Older adults have a high risk of falling due to poor vision, lack of coordination, medication side effects, illnesses, decreased balance, and lower body weakness. Nursing homes should have fall prevention policies in place to reduce the risk of falls. Residents with an increased fall risk should not be left unattended when they are standing or walking.

Lack of policies and prevention programs to prevent falls can result in liability for a nursing home if a patient falls and dies.

Physical Abuse

Physical abuse is one of the most common forms of abuse in nursing homes. Staff members and other residents may abuse residents. Abused nursing home residents are often unable to report the abuse or are too scared to say anything to family, friends, or doctors.When is a Nursing Home at Fault for a Death in Missouri?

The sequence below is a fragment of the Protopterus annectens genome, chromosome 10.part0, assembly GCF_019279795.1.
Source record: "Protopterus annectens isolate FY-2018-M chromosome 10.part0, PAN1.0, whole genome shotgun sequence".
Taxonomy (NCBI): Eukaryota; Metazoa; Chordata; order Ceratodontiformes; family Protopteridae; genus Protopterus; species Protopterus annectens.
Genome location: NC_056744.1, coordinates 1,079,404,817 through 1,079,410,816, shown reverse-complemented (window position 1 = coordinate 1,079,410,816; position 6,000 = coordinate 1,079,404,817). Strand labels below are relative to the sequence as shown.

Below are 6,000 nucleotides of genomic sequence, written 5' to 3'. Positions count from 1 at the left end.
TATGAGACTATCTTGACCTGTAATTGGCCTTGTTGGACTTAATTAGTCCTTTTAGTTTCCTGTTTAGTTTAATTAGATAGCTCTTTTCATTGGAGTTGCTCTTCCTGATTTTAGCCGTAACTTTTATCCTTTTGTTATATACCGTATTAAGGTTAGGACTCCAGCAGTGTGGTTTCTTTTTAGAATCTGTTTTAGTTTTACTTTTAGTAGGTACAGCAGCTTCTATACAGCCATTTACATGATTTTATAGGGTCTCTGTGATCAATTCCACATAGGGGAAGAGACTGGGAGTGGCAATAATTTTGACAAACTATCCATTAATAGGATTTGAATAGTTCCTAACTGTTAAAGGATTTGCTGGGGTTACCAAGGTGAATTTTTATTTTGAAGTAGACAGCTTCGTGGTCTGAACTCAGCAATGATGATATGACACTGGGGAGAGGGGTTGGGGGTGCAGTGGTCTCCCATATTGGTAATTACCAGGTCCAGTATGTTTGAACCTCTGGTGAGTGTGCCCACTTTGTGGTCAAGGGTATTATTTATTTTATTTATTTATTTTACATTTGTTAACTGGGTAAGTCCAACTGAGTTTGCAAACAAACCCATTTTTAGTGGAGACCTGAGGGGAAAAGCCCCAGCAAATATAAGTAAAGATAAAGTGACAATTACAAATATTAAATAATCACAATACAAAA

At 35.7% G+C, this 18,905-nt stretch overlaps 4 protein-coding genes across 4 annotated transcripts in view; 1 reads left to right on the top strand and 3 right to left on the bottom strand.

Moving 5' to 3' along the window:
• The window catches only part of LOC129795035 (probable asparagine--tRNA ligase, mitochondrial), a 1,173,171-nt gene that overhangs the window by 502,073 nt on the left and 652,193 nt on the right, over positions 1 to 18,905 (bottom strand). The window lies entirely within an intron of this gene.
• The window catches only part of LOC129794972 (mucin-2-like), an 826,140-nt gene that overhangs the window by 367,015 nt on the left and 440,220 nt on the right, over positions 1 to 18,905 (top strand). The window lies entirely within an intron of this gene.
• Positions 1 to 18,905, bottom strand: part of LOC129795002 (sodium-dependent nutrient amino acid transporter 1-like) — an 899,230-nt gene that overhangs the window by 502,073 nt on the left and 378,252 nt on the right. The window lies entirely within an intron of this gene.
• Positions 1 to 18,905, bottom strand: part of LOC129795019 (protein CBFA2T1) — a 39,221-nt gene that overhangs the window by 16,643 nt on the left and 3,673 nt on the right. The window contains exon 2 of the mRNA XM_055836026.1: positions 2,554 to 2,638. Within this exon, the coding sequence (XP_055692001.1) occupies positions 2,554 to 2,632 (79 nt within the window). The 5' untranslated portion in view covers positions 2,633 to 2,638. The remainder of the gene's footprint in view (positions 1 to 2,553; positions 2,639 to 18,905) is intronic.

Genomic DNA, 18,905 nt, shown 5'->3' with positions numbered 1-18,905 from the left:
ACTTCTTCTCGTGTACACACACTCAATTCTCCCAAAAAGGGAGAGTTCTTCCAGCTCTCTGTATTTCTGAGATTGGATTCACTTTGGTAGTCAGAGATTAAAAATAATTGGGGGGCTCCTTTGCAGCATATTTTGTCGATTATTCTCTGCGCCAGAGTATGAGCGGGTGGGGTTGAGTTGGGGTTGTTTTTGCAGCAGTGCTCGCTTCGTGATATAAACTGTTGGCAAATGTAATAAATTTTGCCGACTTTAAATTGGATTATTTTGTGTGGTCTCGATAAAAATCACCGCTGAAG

Abuse can result in broken bones and head injuries. Continued abuse can be an underlying cause of a resident’s death. 

The abuse may be subtle and difficult to detect. Knowing the signs of nursing home abuse and checking on loved ones frequently is the best way to protect a loved one from this heinous crime.

Dehydration & Malnutrition 

Patients may not be able to feed themselves or drink without assistance. The nursing home has a duty to ensure that residents receive food and fluids to prevent dehydration and malnutrition. If a patient is unable to eat or drink without assistance, staff members should help them.